What to Wear After A Lumpectomy
When preparing for your lumpectomy or partial mastectomy, the bra you need will be radically different than the ones you have spent your entire life getting used to. We know how daunting and frustrating it can feel bra shopping before your surgery when you are already dealing with a host of other stressful pre-surgical decisions.
If you are in the stress boat pre-lumpectomy, allow this blog to help guide the way. Read on for the key bras you will need as you heal from your lumpectomy and continue into your treatment.
What Is The Difference Between A Lumpectomy and A Mastectomy?
The kind of breast surgery you have depends entirely on your diagnosis, your doctor’s recommendation, and what you feel is right for you. According to The Mayo Clinic, a lumpectomy is “...a surgery to remove cancer or other abnormal tissue from your breast. During a lumpectomy, a small amount of normal tissue around the lump (also described as clean or normal margins of breast tissue) also is taken to help ensure that all the cancer or other abnormal tissue is removed; unlike a mastectomy only a portion of the breast is removed.”
To be brief, lumpectomies are less-invasive surgeries and preserve more of the appearance and feeling in your breast than a mastectomy does. According to BreastCancer.Org, if you opt for a lumpectomy, you will also likely need to undergo radiation therapy in order to ensure that the cancer is gone.
By comparison, having a mastectomy will mean the permanent loss of your breast or breasts. Mastectomies are much more extensive surgical procedures than lumpectomies, require longer healing time, and have more post-surgical side effects. Some women opt for mastectomies over lumpectomies for more peace of mind. The decision to remove your entire breast is wholly up to you and your doctor.
What Kind Of Bra Do I Need After My Lumpectomy?
If you’ve had a lumpectomy, chances are you will most likely have radiation treatment as well. And if you’re having radiation treatment, you’ll want a bra that will soothe your skin. When looking for a bra to wear after your lumpectomy and radiation treatment, steer clear of underwire bras. Painful skin burns and friction don’t exactly mix. Instead you’ll want a wirefree bra made of the softest material possible, constructed with seams that don’t irritate your most delicate areas.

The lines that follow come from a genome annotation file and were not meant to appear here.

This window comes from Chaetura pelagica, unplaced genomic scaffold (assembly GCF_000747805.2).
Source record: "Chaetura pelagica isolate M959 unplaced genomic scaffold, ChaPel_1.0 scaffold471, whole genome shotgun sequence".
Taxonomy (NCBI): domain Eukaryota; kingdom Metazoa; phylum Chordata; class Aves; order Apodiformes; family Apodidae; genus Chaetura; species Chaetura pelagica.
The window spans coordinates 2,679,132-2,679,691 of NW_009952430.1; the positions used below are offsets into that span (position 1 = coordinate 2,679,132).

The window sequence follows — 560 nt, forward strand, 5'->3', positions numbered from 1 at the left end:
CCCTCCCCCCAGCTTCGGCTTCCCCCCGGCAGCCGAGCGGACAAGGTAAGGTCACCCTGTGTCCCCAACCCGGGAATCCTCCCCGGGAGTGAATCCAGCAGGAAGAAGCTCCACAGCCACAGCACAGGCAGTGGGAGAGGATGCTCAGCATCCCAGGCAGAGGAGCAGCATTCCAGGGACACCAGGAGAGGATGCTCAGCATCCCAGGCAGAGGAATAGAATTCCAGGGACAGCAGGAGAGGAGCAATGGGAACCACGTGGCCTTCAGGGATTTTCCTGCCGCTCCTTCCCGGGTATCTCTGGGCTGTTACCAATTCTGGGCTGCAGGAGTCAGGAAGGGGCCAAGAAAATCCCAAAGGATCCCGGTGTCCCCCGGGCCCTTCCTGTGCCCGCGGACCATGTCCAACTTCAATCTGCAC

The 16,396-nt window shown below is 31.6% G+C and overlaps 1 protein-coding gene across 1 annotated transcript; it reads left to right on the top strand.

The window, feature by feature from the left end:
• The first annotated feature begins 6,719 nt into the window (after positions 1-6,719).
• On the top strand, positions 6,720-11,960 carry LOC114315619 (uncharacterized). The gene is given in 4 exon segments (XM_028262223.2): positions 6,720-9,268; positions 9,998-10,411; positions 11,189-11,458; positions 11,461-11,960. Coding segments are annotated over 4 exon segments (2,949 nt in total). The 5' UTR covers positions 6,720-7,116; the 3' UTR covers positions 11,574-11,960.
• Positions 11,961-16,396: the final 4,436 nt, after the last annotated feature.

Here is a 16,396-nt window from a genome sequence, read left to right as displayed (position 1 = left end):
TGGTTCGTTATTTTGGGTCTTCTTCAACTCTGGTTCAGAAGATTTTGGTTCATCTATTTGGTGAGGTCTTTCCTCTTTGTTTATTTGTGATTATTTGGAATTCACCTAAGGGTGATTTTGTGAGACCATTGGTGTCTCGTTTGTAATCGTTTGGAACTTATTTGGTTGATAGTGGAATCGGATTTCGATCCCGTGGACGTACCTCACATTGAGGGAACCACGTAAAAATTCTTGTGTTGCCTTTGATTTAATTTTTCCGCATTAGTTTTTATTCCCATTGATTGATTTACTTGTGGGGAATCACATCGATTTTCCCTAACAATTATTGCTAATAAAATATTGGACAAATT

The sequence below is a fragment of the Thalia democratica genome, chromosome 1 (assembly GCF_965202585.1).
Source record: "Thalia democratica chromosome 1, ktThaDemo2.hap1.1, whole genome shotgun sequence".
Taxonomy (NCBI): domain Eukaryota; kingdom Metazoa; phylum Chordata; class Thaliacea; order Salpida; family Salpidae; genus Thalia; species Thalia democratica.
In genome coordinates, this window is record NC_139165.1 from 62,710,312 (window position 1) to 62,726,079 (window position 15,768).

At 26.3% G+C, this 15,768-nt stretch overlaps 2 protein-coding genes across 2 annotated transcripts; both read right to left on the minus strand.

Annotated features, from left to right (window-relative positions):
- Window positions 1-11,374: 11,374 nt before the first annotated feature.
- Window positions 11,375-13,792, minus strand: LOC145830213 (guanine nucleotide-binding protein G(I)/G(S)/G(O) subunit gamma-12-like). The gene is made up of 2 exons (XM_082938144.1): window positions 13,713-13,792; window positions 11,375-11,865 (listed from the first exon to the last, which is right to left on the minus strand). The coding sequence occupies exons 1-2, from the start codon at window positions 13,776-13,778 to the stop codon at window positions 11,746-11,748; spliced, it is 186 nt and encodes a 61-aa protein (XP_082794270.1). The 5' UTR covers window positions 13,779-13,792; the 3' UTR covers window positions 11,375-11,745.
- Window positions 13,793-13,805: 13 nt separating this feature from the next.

Look for fabrics that will promote your recovery. Modal fabric stretches enough for you to step into your bra while also maintaining the bra’s crisp shape and design. Having a garment you can step into will make your life post-treatment so much easier, because you won’t have to strain your body when your range of motion is restricted. Modal is not only flexible, but breathable and cooling as well. It is sure to keep you comfy on those long days in bed recovering. The softness of modal will not irritate your skin post radiation—it is so soft you will forget you have anything on in the first place!
AnaOno’s collection was designed with the aesthetics of lumpectomy and the side effects of radiation in mind. Both The Monica and The Molly bras are pocketed for lightweight breast forms like the AnaOno F(oo)Bs®. If you are looking for shape and symmetry post-lumpectomy, forms provide you with both! With a doctor’s prescription, the bras may also be covered by insurance.
How Do I Recover From A Lumpectomy?
- Clear Your Calendar. Even though lumpectomies are less extensive than mastectomies, you will still need ample rest and healing time. Take it easy and give your body the break it needs.
- Schedule a pre-surgery and post-surgery blowout. Having great hair pre-surgery will give you more confidence. After surgery, your range of motion will be pretty restricted, so showering will be tough. Getting your hair done is a treat you deserve after surgery.
- Call Your Gang. Call up your support system and see if they can spend a day in bed with you watching movies while you rest and heal. They'll take your mind off of what you're going through and help get you anything you may need.
- Arrange a meal delivery service or meal train. Making sure you and your family’s meals are taken care of while you heal from surgery will relieve so much stress.
- A good sports or support bra. You’ll want a supportive bra to wear both day and night for a while, to minimize movement that could cause pain. If you have larger breasts, you may find it more comfortable to sleep on the side that has not been operated on, with your healing breast supported by a pillow in front of you.